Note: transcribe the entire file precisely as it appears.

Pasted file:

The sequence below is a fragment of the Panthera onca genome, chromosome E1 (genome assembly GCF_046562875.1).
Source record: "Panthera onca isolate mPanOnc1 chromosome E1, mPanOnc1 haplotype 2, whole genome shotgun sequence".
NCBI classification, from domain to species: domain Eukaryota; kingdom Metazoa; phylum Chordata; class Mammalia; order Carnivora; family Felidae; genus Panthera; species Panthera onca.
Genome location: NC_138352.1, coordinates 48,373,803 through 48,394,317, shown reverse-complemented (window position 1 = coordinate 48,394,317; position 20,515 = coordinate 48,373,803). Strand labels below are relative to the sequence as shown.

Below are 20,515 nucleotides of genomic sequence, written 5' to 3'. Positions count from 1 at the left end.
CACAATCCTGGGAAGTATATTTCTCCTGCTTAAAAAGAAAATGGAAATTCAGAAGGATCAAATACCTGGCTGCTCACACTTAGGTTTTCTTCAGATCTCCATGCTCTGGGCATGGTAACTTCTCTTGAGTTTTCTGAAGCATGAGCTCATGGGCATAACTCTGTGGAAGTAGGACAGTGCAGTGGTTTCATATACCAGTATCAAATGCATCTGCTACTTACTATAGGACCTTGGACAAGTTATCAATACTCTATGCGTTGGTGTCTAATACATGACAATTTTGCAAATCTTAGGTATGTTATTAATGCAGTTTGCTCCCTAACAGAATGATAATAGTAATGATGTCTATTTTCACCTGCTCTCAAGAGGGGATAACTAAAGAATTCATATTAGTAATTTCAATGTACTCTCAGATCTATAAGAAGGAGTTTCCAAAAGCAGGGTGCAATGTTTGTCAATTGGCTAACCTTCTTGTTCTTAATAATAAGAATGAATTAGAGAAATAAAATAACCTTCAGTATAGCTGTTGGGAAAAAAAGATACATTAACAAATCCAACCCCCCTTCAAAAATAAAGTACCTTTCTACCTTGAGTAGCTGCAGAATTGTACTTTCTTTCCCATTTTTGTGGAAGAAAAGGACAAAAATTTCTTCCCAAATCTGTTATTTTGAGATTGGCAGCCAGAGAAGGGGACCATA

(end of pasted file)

The sequence below is a fragment of the Panthera onca genome, chromosome E1 (genome assembly GCF_046562875.1).
Source record: "Panthera onca isolate mPanOnc1 chromosome E1, mPanOnc1 haplotype 2, whole genome shotgun sequence".
NCBI classification, from domain to species: domain Eukaryota; kingdom Metazoa; phylum Chordata; class Mammalia; order Carnivora; family Felidae; genus Panthera; species Panthera onca.
Genome location: NC_138352.1, coordinates 48,373,803 through 48,394,317, shown reverse-complemented (window position 1 = coordinate 48,394,317; position 20,515 = coordinate 48,373,803). Strand labels below are relative to the sequence as shown.

Below are 20,515 nucleotides of genomic sequence, written 5' to 3'. Positions count from 1 at the left end.
CACAATCCTGGGAAGTATATTTCTCCTGCTTAAAAAGAAAATGGAAATTCAGAAGGATCAAATACCTGGCTGCTCACACTTAGGTTTTCTTCAGATCTCCATGCTCTGGGCATGGTAACTTCTCTTGAGTTTTCTGAAGCATGAGCTCATGGGCATAACTCTGTGGAAGTAGGACAGTGCAGTGGTTTCATATACCAGTATCAAATGCATCTGCTACTTACTATAGGACCTTGGACAAGTTATCAATACTCTATGCGTTGGTGTCTAATACATGACAATTTTGCAAATCTTAGGTATGTTATTAATGCAGTTTGCTCCCTAACAGAATGATAATAGTAATGATGTCTATTTTCACCTGCTCTCAAGAGGGGATAACTAAAGAATTCATATTAGTAATTTCAATGTACTCTCAGATCTATAAGAAGGAGTTTCCAAAAGCAGGGTGCAATGTTTGTCAATTGGCTAACCTTCTTGTTCTTAATAATAAGAATGAATTAGAGAAATAAAATAACCTTCAGTATAGCTGTTGGGAAAAAAAGATACATTAACAAATCCAACCCCCCTTCAAAAATAAAGTACCTTTCTACCTTGAGTAGCTGCAGAATTGTACTTTCTTTCCCATTTTTGTGGAAGAAAAGGACAAAAATTTCTTCCCAAATCTGTTATTTTGAGATTGGCAGCCAGAGAAGGGGACCATA